Bridge coverage gave readers what TV couldn’t


I was sitting at a restaurant with some family members Thursday night when the hockey game on TV was interrupted with breaking news about the I-5 bridge collapse over the Skagit River.

I grabbed my cellphone, which already showed The News Tribune’s breaking news alert about the collapse, and called our managing editor to check on coverage plans. Upon my return to the table, a family member particularly good at pushing my Easy Button told me not to worry about it. People would get all they needed to know from TV tonight, he quipped, and this would be old news by the time the paper came out Friday morning.

After reminding him that the TNT alerted me to the news before he saw it on TV, I read to him from our online news updates with information TV didn’t have.

The next morning’s paper was a model for what we can bring to our readers that TV can’t. While the collapse has less impact on Pierce County than parts north, there are effects on South Sound residents, and we focused on those in our coverage.

In addition to the main story and photos that came from our news partners at the scene, we had a front-page story about the seven structurally deficient bridges in Pierce County. In it, the county bridge engineering supervisor talked about recent inspections and restrictions. We had quotes from a Puyallup man driving on I-5 who had to slam on his brakes as the bridge collapsed. And our statehouse reporter had checked with lawmakers about how the collapse might affect the upcoming transportation budget and talks of gas tax increases.

The TV channel I’d watched the night before — and the next morning — had none of that. It’s not their job to. They have to cover all of Western Washington. We had as many reporters working just the Pierce County angles as they had covering the entire event.

So no, dear family member who shall remain nameless, you cannot get everything you need to know from TV. And lay off my Easy Button.

To sign up for TNT breaking news alerts on your phone, go to Click on the “Subscribe” button at the top right. Then click on “Mobile text alerts.”


A few weeks ago, we made a subtle change in how we identify news happening on a given day.

Previously, we said a Wednesday news event was happening “today” in Wednesday’s paper. That followed Associated Press style, which dictates such things for member news organizations.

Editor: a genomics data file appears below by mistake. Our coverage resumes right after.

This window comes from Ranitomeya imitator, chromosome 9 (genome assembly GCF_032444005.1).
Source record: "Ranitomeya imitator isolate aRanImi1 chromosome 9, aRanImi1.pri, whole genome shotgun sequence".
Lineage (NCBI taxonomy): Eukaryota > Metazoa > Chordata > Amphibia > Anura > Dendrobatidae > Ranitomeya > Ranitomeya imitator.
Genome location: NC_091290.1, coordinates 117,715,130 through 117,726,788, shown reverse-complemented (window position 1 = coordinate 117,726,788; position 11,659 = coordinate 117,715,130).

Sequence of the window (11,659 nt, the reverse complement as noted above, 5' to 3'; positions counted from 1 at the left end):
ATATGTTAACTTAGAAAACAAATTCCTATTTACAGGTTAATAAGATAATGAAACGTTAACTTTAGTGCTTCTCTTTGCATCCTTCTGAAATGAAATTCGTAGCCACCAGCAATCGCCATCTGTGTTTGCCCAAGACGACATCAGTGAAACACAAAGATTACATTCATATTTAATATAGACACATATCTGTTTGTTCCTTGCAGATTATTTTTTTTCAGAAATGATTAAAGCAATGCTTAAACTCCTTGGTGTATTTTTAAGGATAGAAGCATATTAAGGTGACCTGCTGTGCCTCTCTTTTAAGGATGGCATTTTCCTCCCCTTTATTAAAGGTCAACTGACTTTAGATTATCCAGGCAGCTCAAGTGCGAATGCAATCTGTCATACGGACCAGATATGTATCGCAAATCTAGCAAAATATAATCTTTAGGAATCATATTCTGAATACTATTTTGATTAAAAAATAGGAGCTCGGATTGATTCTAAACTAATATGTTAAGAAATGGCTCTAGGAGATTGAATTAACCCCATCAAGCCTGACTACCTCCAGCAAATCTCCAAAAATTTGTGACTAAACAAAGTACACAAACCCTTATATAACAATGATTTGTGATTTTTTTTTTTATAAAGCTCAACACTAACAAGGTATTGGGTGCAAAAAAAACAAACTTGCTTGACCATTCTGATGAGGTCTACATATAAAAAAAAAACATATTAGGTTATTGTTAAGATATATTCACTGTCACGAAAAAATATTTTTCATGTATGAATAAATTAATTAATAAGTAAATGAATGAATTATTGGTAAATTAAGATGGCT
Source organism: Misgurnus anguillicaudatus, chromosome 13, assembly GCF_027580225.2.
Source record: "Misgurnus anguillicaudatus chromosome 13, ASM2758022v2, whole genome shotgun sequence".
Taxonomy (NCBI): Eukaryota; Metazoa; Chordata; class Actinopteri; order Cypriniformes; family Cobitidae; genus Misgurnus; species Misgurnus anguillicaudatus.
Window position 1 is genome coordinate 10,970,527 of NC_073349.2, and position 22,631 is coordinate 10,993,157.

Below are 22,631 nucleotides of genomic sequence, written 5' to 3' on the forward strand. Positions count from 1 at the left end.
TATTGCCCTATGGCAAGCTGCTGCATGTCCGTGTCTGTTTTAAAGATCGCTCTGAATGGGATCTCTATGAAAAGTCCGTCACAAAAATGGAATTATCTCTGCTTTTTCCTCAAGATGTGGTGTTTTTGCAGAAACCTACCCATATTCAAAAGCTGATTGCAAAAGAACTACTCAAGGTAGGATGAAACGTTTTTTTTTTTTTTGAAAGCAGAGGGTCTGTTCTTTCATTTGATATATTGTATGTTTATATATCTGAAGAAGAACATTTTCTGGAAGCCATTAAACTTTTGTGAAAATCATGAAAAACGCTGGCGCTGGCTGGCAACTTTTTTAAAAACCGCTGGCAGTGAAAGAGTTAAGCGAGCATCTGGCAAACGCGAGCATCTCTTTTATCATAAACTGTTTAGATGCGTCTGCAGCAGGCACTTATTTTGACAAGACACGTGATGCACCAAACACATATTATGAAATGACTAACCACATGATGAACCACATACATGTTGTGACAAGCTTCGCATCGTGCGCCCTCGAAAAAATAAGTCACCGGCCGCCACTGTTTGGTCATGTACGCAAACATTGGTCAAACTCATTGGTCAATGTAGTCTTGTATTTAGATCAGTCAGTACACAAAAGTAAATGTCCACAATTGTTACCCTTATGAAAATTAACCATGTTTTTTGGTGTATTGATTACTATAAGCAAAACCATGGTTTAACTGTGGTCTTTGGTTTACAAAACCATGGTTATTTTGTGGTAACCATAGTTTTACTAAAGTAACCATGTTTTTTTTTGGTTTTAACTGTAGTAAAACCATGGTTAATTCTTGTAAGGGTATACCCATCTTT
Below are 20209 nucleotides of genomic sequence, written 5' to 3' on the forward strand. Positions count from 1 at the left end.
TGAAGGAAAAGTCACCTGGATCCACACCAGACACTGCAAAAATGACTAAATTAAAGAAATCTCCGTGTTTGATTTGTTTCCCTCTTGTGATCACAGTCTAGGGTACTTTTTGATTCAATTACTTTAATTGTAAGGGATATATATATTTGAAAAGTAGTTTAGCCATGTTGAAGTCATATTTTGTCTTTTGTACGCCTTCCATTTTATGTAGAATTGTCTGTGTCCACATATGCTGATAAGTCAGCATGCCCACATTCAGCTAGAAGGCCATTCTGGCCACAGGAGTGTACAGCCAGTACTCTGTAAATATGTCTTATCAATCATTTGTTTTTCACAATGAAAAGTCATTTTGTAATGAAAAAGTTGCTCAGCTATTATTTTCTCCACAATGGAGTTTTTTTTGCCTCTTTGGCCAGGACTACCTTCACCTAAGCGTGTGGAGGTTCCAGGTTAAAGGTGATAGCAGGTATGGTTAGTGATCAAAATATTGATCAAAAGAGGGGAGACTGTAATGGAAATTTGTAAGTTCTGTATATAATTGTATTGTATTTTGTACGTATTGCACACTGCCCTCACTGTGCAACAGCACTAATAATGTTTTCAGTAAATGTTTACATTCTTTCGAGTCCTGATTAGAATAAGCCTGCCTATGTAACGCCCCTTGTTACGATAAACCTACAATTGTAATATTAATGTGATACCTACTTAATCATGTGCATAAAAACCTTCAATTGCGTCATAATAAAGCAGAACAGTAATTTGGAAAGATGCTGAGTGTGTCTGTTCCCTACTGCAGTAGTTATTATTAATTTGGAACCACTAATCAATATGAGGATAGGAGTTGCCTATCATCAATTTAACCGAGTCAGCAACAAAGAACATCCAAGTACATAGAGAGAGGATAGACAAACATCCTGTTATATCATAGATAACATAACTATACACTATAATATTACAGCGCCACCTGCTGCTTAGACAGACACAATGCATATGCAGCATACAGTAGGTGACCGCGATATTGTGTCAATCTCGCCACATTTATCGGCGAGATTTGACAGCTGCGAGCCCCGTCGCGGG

But the advent of online news has complicated the matter. That Wednesday story remains active on our website for several days, but still says it happened “today,” which can make it confusing — and inaccurate — for readers.

The opposite also happens. Sometimes we run the Wednesday newspaper story the night before online. If we don’t change the wording, the story again is inaccurate.

We’ve changed our style — along with many other newspapers — so now we use the day of the week rather than “today.” It feels a bit funny to those of us in the newsroom, but we haven’t received any complaints from readers.


Modern photo technology was our friend in a recent story about members of the Legislature having their official photos retouched. We found out about it accidently while loading those digital photos onto our Capital Update iPad app.

Capital Update editor Melissa Santos was downloading them from the disks provided to her, when she noticed odd bits of information in the caption field accompanying each photo.

Unlike their paper predecessors, digital photos include layers of “metadata,” with permanent stamps such as the date the photo was taken and additional notations made by people handling the photo.

It was in one of these metadata fields that legislators and staffers had sent requests to “diminish the gap between the two front teeth,” or “decrease the bags under his eyes.”

The photo retouches were not only a test of vanity, but may violate a photo-editing rule established in the state Senate and one being considered in the House. The story wasn’t of huge import, but that made it even more newsworthy.


Especially this weekend, but throughout the year, we thank our local members of the military — and their families — for their service and, too often, for their sacrifice. We are forever grateful.

Karen Peterson: 253-597-8434

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